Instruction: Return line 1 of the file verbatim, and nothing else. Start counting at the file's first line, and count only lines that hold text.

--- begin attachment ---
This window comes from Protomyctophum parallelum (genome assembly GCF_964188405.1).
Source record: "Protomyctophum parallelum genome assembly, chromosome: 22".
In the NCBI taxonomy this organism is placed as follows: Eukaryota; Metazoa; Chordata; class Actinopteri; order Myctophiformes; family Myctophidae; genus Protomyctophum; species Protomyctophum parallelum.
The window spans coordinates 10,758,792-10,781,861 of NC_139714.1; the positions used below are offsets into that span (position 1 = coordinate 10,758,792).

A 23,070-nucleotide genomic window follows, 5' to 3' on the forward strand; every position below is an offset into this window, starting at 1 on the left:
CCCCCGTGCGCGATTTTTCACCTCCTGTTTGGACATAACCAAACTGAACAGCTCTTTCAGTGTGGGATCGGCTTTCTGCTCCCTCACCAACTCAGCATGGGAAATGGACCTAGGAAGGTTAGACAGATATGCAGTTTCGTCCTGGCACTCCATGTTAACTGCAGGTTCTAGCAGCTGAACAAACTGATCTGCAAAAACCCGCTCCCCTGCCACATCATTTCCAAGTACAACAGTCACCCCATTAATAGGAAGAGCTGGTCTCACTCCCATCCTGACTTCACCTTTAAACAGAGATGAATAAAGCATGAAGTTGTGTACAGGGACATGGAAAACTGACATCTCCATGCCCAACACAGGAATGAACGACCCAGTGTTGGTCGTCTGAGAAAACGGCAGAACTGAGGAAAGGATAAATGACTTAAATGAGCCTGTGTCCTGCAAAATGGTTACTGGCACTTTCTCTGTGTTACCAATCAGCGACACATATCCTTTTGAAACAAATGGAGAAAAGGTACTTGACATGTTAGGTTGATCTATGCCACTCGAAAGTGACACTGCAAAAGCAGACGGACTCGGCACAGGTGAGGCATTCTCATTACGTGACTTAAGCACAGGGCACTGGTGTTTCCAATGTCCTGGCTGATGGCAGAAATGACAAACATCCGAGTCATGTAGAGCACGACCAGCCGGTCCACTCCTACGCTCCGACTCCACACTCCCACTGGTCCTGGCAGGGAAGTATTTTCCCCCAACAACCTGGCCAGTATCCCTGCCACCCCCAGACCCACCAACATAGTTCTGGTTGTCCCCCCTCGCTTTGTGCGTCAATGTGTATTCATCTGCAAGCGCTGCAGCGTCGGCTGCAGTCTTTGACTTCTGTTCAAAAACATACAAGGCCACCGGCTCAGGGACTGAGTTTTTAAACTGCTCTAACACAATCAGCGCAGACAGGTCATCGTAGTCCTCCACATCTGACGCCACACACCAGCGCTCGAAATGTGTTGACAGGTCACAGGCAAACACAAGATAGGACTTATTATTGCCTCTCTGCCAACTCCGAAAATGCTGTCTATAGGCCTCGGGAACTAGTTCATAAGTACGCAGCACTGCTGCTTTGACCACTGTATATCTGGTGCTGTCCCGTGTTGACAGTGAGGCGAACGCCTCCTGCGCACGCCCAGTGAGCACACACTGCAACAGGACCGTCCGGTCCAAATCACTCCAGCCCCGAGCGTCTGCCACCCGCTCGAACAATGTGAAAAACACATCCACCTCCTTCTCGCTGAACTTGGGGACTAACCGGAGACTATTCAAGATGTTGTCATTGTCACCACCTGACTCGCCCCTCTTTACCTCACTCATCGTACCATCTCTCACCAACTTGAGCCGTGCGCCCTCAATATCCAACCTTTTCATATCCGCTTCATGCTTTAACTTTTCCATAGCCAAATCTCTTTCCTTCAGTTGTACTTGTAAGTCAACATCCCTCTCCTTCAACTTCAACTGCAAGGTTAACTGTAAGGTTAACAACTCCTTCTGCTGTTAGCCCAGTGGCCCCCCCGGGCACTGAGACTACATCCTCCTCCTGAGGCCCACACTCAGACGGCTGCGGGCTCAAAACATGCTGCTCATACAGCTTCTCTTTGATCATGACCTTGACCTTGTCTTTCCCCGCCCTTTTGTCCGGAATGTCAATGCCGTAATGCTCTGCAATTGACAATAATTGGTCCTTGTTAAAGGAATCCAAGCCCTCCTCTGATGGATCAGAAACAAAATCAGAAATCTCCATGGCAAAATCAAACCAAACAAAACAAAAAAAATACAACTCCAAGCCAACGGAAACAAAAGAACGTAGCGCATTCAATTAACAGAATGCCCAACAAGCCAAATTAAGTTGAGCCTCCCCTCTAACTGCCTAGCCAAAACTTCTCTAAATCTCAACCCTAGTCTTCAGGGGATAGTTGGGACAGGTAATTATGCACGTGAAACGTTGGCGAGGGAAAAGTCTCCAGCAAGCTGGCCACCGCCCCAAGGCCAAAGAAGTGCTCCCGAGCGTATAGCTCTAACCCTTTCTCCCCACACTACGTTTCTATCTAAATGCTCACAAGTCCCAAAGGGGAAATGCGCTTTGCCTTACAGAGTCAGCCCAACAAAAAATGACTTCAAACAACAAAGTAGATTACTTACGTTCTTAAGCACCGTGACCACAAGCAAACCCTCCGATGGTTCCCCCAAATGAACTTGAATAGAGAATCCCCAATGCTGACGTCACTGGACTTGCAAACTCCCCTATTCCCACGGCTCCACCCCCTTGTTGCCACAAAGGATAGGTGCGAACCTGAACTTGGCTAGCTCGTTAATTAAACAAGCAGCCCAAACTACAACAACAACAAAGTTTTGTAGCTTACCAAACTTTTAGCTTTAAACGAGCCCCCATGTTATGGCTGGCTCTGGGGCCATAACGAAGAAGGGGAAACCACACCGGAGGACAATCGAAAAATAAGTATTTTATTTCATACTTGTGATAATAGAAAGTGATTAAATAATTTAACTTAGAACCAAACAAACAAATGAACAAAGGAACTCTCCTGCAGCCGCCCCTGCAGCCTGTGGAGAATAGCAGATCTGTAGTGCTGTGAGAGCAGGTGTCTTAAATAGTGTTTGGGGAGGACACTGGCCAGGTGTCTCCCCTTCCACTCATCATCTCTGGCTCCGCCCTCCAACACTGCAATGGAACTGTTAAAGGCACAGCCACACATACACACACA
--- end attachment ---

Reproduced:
This window comes from Protomyctophum parallelum (genome assembly GCF_964188405.1).